Editorial: Monterey Park City Council Considers Making Garvey Avenue More Dangerous
On March 17, 2021, nearly 200 residents voiced opposition to a proposal to increase Garvey Avenue from four to six lanes, and to build two parking structures. Opponents cited safety, environmental, and business concerns. As a result, Monterey Park City Council tabled the proposal to gather feedback and consider alternatives.
Council is considering the Garvey Avenue proposal again this Wednesday February 16, with minor changes that attempt to address public concerns (adding bus infrastructure and bike signage.)
Regardless, the fact remains – if approved, Garvey would become a six-lane mini-highway for commuters to speed through on their way home from work. This would benefit outside commuters while making our local streets more dangerous for residents – residents like the elderly Asian man who was hit and killed right in front of me during rush hour last October. That crash took place on Atlantic, just north of Garvey.
The city claims that the proposal would ease congestion. However, the project would do the opposite. Increasing Garvey to six lanes will bring more cars, more pollution to our neighborhood streets, and worsen congestion. It would not be hard to imagine a widened Garvey Avenue acting as a bypass for the 10 Freeway.
It seems counterintuitive, but it’s based on an economic concept called induced demand. Basically what that means is that if you increase the amount of road space, then you increase how much people will drive. Traffic engineers have documented this since the 1960s, and dozens of studies have proven that when governments devote more space to driving, more drivers will come. The current proposal would expand Garvey’s capacity by 50%, therefore incentivizing 50% more drivers to take Garvey during rush hour, rather than staying on the 10 freeway or seeking other modes of transit.
Downtown Monterey Park is long overdue for revitalization. While neighboring cities have vibrant, pedestrian-friendly business hubs, Garvey Avenue has been left behind. Instead of creating a plan to build upon Monterey Park’s neighborhood charm, making Garvey Avenue six lanes ensures the city remains little more than a pass-through city for commuters. After all, how will businesses thrive when customers can’t park in front of storefronts, or when seniors and young families must risk their safety by walking alongside speeding traffic?
An upcoming project is adding protected bike lanes to Monterey Pass Road, bringing much needed support for active transportation to Monterey Park. This is the type of project we should consider on Garvey Avenue in place of more car lanes. Furthermore, studies show that improving pedestrian and bike infrastructure have led to significant benefits, including providing foot traffic to food and retail businesses, boosting employment there. These “active transportation” projects could greatly benefit the existing restaurants in Downtown Monterey Park.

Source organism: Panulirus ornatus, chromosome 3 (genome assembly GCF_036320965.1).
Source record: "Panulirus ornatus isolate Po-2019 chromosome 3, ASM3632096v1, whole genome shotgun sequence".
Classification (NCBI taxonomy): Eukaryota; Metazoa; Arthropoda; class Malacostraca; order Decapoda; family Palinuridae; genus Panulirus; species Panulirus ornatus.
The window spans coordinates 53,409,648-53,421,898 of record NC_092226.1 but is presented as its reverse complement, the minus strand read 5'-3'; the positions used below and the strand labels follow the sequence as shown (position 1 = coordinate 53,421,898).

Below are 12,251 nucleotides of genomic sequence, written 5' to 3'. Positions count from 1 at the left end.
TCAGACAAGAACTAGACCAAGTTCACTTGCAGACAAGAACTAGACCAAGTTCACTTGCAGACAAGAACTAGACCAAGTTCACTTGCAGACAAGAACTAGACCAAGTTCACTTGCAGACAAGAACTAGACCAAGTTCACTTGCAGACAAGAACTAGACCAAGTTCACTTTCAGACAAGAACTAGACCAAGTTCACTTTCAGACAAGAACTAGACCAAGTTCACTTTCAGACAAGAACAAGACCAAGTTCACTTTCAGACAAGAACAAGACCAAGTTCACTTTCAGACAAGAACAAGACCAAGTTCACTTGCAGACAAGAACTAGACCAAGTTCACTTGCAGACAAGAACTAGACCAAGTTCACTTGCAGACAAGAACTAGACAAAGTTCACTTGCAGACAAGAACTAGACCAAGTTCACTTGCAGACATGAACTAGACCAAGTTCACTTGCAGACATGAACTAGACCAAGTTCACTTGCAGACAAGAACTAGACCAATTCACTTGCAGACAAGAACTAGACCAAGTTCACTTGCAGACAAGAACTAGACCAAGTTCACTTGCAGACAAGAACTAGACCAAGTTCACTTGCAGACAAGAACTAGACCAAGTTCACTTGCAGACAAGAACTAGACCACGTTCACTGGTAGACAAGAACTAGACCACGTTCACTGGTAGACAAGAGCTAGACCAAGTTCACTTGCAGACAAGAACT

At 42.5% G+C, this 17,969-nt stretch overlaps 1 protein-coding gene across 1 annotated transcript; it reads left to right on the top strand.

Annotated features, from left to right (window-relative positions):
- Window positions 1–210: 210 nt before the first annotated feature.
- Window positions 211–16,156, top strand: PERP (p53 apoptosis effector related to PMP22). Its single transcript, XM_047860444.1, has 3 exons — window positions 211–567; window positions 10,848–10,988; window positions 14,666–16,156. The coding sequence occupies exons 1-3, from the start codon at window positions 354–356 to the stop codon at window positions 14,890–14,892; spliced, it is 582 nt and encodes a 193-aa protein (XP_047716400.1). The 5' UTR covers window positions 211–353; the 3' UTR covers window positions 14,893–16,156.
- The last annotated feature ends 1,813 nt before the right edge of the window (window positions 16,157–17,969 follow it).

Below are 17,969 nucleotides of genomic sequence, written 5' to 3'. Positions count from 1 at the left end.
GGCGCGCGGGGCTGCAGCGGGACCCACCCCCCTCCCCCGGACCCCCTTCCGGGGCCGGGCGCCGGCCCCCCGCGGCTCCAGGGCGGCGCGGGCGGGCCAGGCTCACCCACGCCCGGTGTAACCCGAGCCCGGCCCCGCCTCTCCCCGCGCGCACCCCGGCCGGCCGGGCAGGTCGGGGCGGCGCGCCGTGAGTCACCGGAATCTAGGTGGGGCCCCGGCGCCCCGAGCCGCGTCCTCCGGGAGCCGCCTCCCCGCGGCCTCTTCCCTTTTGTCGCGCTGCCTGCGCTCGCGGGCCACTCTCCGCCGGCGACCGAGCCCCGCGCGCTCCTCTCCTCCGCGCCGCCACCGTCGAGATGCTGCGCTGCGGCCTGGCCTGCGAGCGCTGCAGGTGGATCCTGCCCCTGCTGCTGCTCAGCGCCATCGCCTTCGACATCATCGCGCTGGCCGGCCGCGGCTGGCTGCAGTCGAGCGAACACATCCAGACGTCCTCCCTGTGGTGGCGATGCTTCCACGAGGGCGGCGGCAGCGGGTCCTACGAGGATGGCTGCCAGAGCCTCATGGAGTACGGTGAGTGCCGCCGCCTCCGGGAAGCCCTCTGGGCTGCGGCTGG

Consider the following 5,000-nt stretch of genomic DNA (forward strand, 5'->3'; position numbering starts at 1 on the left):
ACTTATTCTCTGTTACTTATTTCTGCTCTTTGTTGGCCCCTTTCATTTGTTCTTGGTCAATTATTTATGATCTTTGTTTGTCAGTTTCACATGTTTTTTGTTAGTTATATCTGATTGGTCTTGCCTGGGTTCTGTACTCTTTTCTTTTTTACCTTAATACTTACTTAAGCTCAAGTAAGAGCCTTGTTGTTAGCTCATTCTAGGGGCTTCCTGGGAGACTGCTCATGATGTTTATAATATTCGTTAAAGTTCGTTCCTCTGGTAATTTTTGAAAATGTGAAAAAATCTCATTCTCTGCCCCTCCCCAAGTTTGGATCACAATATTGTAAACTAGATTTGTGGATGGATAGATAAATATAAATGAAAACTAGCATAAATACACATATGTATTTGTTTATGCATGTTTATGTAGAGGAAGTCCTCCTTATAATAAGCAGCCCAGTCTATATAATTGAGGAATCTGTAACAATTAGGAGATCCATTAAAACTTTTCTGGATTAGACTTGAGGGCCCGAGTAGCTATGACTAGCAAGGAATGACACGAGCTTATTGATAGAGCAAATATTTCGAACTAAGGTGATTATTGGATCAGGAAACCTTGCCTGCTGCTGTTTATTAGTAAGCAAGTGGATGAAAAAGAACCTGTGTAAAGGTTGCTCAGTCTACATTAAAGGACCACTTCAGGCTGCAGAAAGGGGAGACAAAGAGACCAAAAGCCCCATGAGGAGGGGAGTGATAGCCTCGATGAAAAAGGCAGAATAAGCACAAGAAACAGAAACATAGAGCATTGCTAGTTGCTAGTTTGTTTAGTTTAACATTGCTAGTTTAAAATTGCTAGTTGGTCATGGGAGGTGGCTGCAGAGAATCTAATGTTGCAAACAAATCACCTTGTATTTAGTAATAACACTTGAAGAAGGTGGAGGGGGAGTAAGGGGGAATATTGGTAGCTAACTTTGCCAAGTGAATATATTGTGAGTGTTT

If the City Council votes yes on Wednesday, it would be a short-sighted decision based on the myth that more lanes means less traffic. The truth is that we will all suffer from increased traffic, worsening air quality, and more dangerous streets. The truth is that more people, especially our seniors and children, will get hurt or die.
Public opposition is strong, and the City Council must send this proposal back to the drawing board and find fact-based solutions for managing traffic.
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Please send public comment (template below) to email@example.com by 6 p.m. tomorrow – Tuesday, February 15.
Subject: Item 2A: I oppose Garvey lane additions
Dear Mayor Lo and City Councilmembers.
My name is ______. I am a resident of Monterey Park [or insert a sentence here that clarifies your connection to Monterey Park.]
I am writing to ask you to vote NO on Item 2-A tonight. Adding lanes on Garvey will not decrease traffic. In fact, it will increase traffic over time. It will ruin the neighborhood feel of Monterey Park and make our streets more dangerous for everyone.
[Insert a few sentences about alternative traffic proposals you would like to see – ex: pedestrian infrastructure, bike lanes, public transportation, etc]
Jennifer Love Tang is a public school teacher and community organizer based in Monterey Park. Connect with her on Instagram @jenniferlovetang or via email at firstname.lastname@example.org.